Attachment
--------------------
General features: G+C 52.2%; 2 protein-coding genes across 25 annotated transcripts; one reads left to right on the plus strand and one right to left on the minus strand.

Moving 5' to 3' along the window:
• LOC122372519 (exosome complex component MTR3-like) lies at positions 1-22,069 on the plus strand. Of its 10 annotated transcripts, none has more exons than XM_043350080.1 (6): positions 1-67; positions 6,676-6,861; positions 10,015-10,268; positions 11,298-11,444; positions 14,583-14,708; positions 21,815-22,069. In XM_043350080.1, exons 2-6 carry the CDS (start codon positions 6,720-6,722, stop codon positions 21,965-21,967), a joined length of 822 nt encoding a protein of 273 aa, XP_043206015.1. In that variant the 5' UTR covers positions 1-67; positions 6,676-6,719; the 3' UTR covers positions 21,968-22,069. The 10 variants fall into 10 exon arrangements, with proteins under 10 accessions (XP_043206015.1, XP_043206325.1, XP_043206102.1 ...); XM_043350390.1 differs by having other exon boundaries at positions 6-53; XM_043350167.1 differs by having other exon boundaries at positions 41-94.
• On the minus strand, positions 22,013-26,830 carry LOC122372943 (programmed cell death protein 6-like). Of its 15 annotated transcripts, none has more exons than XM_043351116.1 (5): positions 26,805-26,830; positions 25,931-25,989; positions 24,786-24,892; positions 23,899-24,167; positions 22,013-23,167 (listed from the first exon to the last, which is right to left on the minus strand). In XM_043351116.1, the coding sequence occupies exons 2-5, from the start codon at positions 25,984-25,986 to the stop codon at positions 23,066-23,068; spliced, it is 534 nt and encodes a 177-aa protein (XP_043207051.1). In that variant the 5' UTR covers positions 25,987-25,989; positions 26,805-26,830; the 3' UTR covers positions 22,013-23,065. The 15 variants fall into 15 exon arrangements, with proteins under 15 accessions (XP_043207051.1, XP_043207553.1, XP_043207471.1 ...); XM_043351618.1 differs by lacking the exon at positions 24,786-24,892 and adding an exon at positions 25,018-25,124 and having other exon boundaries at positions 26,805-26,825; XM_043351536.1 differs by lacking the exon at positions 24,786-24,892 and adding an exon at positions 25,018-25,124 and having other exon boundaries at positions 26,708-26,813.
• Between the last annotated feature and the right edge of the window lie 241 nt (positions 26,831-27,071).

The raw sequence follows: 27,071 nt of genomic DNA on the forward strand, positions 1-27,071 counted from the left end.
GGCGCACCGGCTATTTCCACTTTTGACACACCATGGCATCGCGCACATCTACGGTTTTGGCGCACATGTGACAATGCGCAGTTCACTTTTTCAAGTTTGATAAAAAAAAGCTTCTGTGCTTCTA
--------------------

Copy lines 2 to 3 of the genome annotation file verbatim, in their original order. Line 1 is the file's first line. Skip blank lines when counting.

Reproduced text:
Moving 5' to 3' along the window:
• LOC122372519 (exosome complex component MTR3-like) lies at positions 1-22,069 on the plus strand. Of its 10 annotated transcripts, none has more exons than XM_043350080.1 (6): positions 1-67; positions 6,676-6,861; positions 10,015-10,268; positions 11,298-11,444; positions 14,583-14,708; positions 21,815-22,069. In XM_043350080.1, exons 2-6 carry the CDS (start codon positions 6,720-6,722, stop codon positions 21,965-21,967), a joined length of 822 nt encoding a protein of 273 aa, XP_043206015.1. In that variant the 5' UTR covers positions 1-67; positions 6,676-6,719; the 3' UTR covers positions 21,968-22,069. The 10 variants fall into 10 exon arrangements, with proteins under 10 accessions (XP_043206015.1, XP_043206325.1, XP_043206102.1 ...); XM_043350390.1 differs by having other exon boundaries at positions 6-53; XM_043350167.1 differs by having other exon boundaries at positions 41-94.